A Lot or a Little?
What you will—and won't—find in this TV show.
Although the brothers (who have a close relationship) talk about women "being real," the show celebrates over-the-top behavior that reinforces stereotypes of women as sexual objects who are desperate for male attention. At the beginning of the series, the brothers parcel out the women between them; at times it seems like they're competing for one particular woman. The women consistently make fools of themselves in hopes of impressing their hosts and are consistently mean to each other in the process. Real, Chance, and the majority of the contestants are African American; a few are Latina and Caucasian. A few of the women are in their mid to late thirties; age becomes a source of ridicule for some contestants.
Violence & Scariness
The women argue, push, shove, and threaten each other for the chance to get close to Real and Chance. In one episode, a glass is broken over someone's head. The brothers also get involved in occasional altercations; one incident leads to an arrest. A rejected contestant claims that she'll stalk the two men.
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Sex, Romance & Nudity
Lots of strong sexual innuendo, and women are shown kissing, groping, and performing lap dances and simulated sex acts. The contestants dress in lacy underwear and skimpy outfits. Real and Chance complain that some of the women are too sexually aggressive, but they still enjoy the attention. Brief nudity is blocked out.
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Audible language includes words like "hell," "bitch," "pissed," and "ass." Stronger curse words like "s--t" and "f--k" are bleeped.
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Products & Purchases
References are made to other celebs, like Flavor Flav.
Drinking, Drugs & Smoking
Features lots of drinking; champagne, hard liquor, and beer are all visible.
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Parents Need to Know
Parents need to know that this I Love New York spin-off revolves around two brothers trying to find love among a group of women who compete aggressively for their affection. The contestants dress in skimpy outfits, engage in bawdy behavior, argue endlessly with each other, and make complete fools of themselves to try to win these men over. There's plenty of salty language (the strongest words are bleeped), drinking, and sexual shenanigans. The brothers, who are horse breeders as well as musicians, compare the women to "wild cattle" and make other sexist remarks.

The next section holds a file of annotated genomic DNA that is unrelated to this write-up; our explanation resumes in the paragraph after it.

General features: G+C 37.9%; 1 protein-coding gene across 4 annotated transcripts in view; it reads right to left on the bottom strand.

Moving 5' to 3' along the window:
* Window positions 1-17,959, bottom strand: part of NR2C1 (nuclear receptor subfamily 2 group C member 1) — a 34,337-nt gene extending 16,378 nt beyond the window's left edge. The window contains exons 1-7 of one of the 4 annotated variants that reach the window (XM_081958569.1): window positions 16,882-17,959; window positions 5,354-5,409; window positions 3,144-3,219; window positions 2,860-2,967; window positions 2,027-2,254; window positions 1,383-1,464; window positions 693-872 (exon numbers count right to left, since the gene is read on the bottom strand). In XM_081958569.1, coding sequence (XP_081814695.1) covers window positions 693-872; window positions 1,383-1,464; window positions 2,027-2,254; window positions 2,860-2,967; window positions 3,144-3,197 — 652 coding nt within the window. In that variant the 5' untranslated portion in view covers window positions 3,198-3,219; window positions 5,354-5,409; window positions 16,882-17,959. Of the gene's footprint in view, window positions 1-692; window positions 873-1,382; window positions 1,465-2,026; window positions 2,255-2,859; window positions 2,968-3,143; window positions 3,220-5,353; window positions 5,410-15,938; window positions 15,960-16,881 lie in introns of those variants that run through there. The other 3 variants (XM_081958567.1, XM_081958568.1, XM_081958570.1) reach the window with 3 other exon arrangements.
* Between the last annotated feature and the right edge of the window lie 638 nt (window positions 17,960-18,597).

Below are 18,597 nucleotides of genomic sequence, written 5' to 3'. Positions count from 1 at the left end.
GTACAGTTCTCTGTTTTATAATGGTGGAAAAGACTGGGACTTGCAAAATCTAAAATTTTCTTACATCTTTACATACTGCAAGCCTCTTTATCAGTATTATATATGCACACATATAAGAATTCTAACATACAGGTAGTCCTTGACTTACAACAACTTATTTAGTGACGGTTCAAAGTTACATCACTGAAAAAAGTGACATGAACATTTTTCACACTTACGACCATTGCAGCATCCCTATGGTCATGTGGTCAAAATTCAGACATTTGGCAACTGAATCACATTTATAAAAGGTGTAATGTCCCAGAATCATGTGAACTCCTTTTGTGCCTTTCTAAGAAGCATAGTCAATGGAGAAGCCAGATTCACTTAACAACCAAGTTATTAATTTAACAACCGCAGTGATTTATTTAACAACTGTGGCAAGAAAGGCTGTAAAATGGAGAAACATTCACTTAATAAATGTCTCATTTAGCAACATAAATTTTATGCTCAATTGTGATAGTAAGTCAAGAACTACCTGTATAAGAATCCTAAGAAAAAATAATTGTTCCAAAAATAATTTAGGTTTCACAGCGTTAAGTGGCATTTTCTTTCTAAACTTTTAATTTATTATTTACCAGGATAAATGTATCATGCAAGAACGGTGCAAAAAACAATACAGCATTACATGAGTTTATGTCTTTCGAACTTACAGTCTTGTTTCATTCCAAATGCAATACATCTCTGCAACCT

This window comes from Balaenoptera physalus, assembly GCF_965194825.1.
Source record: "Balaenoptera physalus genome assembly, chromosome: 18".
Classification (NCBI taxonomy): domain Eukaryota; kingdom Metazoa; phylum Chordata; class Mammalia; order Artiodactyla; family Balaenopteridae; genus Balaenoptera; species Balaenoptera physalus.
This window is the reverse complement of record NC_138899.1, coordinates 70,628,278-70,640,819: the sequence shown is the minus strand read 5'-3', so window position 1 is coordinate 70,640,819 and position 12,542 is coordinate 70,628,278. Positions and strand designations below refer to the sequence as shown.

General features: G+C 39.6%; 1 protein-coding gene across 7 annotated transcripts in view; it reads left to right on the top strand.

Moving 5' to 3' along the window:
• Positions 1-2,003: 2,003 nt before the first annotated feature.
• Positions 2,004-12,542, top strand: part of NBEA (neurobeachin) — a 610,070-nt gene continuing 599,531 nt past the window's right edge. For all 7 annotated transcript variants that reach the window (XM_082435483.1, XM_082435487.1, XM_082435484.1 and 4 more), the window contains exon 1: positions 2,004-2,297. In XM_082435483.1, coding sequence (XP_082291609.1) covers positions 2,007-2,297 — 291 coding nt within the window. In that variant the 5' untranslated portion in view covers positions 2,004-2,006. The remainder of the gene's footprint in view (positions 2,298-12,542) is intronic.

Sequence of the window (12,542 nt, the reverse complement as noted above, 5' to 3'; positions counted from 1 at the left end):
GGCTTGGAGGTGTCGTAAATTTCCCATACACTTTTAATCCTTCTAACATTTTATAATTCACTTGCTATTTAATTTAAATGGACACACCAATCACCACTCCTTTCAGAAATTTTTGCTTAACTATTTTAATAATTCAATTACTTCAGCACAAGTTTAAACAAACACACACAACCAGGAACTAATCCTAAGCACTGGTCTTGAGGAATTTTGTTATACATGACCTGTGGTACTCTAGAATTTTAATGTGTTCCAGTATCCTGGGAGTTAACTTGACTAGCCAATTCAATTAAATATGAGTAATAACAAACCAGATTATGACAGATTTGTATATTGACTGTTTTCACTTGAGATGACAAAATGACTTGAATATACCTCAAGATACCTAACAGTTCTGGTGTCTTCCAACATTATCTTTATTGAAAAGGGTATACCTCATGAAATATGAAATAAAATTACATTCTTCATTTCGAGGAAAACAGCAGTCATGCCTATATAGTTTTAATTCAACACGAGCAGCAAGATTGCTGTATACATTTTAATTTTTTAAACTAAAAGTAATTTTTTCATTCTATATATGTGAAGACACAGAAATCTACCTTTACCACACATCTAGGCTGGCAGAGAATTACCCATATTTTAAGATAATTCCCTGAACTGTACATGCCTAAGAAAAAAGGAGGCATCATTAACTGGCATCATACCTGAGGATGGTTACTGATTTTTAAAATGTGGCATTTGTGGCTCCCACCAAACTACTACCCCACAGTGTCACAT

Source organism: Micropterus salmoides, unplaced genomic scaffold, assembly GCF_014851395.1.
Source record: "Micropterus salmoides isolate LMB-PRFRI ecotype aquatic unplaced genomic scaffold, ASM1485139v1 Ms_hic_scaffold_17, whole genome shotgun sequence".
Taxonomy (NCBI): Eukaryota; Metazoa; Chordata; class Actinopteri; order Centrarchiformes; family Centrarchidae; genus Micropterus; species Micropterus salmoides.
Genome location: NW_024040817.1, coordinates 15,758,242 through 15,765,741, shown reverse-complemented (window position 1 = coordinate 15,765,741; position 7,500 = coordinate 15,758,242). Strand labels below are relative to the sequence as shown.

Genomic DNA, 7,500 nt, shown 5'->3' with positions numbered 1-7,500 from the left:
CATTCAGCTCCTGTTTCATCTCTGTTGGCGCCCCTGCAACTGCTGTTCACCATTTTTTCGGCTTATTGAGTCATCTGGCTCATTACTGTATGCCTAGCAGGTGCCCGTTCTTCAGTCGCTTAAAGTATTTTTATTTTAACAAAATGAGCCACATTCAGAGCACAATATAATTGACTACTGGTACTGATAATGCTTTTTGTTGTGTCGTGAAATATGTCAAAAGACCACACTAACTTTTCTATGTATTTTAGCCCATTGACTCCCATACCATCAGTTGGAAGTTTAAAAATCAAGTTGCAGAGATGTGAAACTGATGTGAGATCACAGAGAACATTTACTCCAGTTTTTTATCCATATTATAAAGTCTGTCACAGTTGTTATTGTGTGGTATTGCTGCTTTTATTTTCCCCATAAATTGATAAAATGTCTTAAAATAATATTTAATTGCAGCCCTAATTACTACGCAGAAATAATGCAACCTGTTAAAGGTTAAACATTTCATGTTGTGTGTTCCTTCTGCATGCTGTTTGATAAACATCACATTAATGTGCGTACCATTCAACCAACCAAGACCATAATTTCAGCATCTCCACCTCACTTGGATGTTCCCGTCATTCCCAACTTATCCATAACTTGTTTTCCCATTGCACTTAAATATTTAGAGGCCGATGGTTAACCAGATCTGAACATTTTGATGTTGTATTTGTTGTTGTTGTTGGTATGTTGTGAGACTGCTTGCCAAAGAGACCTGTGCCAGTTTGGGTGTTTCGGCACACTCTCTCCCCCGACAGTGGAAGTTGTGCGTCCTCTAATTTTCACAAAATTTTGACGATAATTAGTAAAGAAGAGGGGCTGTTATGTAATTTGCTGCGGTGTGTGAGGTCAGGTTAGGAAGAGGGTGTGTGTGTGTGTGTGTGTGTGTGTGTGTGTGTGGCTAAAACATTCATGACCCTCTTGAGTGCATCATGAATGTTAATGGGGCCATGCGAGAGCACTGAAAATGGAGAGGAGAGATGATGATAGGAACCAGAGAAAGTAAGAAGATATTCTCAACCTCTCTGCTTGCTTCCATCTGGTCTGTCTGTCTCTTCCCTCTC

Is It Any Good?
Like its predecessors, Real Chance of Love is packed with the same kind of over-the-top behavior -- including non-stop cat fights, lots of drinking, and aggressive sexual behavior -- that has become a trademark of this specific reality-show formula. Adding to this is the way the brothers objectify the female contestants, especially when the guys take turns selecting the women who will actually compete for their attention (a moment that's ironically symbolized by hanging a large chain around each woman's neck).
But, really, the worst part of the show is the women's willingness to put themselves in the position to be objectified in the first place. The series will offer some guilty pleasure to adults who find this kind of TV experience entertaining, but its very iffy content and the negative messages it sends about women and relationships make it a poor choice for kids.
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Our Editors Recommend
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